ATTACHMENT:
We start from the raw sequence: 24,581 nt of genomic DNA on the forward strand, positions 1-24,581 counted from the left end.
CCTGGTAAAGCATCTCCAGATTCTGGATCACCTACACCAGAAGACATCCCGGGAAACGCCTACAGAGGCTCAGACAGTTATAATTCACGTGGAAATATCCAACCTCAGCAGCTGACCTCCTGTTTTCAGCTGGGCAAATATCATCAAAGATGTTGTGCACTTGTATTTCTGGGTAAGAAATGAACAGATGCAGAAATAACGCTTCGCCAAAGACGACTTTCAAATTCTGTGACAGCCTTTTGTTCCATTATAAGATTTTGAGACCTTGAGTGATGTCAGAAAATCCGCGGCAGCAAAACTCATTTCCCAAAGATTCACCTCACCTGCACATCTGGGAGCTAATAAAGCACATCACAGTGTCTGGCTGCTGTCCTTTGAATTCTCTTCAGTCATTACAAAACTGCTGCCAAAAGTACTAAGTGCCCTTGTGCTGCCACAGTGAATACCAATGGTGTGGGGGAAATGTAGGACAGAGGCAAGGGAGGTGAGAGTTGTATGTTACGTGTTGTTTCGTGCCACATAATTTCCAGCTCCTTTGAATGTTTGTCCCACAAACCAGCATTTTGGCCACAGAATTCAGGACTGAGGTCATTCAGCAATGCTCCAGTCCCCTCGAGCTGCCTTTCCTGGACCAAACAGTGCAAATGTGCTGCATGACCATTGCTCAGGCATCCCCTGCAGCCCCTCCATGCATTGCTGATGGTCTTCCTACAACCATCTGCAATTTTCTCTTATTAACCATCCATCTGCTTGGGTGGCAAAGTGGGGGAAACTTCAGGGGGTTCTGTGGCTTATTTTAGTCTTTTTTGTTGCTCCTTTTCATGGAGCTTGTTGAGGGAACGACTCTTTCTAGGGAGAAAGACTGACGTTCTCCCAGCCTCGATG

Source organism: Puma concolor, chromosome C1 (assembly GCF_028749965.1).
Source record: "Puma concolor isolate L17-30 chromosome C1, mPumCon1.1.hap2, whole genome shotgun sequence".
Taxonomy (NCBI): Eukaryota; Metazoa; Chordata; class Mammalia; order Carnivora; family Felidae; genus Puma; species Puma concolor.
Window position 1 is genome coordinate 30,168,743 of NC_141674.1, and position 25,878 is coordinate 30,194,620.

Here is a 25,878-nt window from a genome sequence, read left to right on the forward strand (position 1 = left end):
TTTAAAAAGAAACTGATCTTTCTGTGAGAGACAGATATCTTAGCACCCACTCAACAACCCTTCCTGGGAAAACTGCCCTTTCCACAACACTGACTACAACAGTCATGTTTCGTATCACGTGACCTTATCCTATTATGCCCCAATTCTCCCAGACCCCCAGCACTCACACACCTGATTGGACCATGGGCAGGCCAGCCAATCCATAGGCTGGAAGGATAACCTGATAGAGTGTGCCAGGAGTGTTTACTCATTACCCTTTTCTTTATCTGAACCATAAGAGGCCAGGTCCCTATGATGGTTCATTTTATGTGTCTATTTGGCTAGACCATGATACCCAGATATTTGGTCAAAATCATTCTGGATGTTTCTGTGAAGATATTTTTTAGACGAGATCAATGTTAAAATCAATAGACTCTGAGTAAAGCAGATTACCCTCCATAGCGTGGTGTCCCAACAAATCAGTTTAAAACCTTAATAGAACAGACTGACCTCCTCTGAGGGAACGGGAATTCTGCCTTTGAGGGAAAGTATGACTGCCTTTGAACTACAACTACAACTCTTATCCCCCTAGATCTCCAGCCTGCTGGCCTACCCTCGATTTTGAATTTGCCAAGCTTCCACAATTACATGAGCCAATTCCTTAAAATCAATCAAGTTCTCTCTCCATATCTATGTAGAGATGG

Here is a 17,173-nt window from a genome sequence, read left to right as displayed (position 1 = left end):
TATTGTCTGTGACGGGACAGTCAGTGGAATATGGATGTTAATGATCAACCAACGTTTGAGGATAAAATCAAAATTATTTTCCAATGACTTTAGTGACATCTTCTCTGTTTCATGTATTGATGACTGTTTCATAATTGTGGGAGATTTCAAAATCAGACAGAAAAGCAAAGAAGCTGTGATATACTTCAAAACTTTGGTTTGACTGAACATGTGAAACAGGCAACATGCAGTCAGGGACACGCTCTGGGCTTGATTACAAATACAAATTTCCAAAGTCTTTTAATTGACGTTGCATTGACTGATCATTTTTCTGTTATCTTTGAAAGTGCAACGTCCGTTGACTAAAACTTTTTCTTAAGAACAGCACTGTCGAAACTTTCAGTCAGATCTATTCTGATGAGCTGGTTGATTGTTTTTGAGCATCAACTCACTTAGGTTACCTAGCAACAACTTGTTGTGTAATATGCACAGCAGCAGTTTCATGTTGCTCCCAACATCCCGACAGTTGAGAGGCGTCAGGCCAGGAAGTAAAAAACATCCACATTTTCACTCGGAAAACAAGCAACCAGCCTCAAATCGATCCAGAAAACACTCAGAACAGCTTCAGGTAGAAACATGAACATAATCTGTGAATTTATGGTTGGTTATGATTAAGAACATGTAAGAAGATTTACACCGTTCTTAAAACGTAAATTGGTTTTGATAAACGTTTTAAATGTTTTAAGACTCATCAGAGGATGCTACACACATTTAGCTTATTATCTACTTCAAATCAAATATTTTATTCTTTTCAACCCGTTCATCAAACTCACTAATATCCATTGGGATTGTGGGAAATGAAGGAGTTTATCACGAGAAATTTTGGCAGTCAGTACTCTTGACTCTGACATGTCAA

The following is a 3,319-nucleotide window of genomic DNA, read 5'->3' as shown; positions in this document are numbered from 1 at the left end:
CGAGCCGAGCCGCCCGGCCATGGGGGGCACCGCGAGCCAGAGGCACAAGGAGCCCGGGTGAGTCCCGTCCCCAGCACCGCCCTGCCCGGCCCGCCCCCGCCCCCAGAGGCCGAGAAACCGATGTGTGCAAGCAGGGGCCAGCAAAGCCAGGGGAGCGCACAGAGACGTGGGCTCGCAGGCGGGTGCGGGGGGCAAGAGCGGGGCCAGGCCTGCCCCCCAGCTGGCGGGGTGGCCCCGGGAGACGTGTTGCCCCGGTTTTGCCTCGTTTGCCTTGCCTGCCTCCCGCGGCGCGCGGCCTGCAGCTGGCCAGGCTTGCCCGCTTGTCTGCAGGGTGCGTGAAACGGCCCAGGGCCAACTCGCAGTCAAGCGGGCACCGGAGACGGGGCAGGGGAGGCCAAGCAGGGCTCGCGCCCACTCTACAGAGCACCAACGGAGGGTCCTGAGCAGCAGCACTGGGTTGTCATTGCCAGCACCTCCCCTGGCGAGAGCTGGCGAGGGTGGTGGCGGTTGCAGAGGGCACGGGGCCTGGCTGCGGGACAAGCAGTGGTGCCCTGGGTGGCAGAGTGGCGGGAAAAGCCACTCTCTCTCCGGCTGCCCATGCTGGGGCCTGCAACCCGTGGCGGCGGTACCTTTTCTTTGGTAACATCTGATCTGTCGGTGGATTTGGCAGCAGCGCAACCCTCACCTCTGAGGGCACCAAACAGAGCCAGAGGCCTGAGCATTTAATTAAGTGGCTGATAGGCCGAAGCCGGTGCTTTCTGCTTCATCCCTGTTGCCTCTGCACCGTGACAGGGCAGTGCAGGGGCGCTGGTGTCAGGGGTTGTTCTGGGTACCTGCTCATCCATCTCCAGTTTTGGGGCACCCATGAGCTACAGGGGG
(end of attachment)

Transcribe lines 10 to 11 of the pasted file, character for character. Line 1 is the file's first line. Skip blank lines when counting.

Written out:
TATTGTCTGTGACGGGACAGTCAGTGGAATATGGATGTTAATGATCAACCAACGTTTGAGGATAAAATCAAAATTATTTTCCAATGACTTTAGTGACATCTTCTCTGTTTCATGTATTGATGACTGTTTCATAATTGTGGGAGATTTCAAAATCAGACAGAAAAGCAAAGAAGCTGTGATATACTTCAAAACTTTGGTTTGACTGAACATGTGAAACAGGCAACATGCAGTCAGGGACACGCTCTGGGCTTGATTACAAATACAAATTTCCAAAGTCTTTTAATTGACGTTGCATTGACTGATCATTTTTCTGTTATCTTTGAAAGTGCAACGTCCGTTGACTAAAACTTTTTCTTAAGAACAGCACTGTCGAAACTTTCAGTCAGATCTATTCTGATGAGCTGGTTGATTGTTTTTGAGCATCAACTCACTTAGGTTACCTAGCAACAACTTGTTGTGTAATATGCACAGCAGCAGTTTCATGTTGCTCCCAACATCCCGACAGTTGAGAGGCGTCAGGCCAGGAAGTAAAAAACATCCACATTTTCACTCGGAAAACAAGCAACCAGCCTCAAATCGATCCAGAAAACACTCAGAACAGCTTCAGGTAGAAACATGAACATAATCTGTGAATTTATGGTTGGTTATGATTAAGAACATGTAAGAAGATTTACACCGTTCTTAAAACGTAAATTGGTTTTGATAAACGTTTTAAATGTTTTAAGACTCATCAGAGGATGCTACACACATTTAGCTTATTATCTACTTCAAATCAAATATTTTATTCTTTTCAACCCGTTCATCAAACTCACTAATATCCATTGGGATTGTGGGAAATGAAGGAGTTTATCACGAGAAATTTTGGCAGTCAGTACTCTTGACTCTGACATGTCAA

The following is a 3,319-nucleotide window of genomic DNA, read 5'->3' as shown; positions in this document are numbered from 1 at the left end: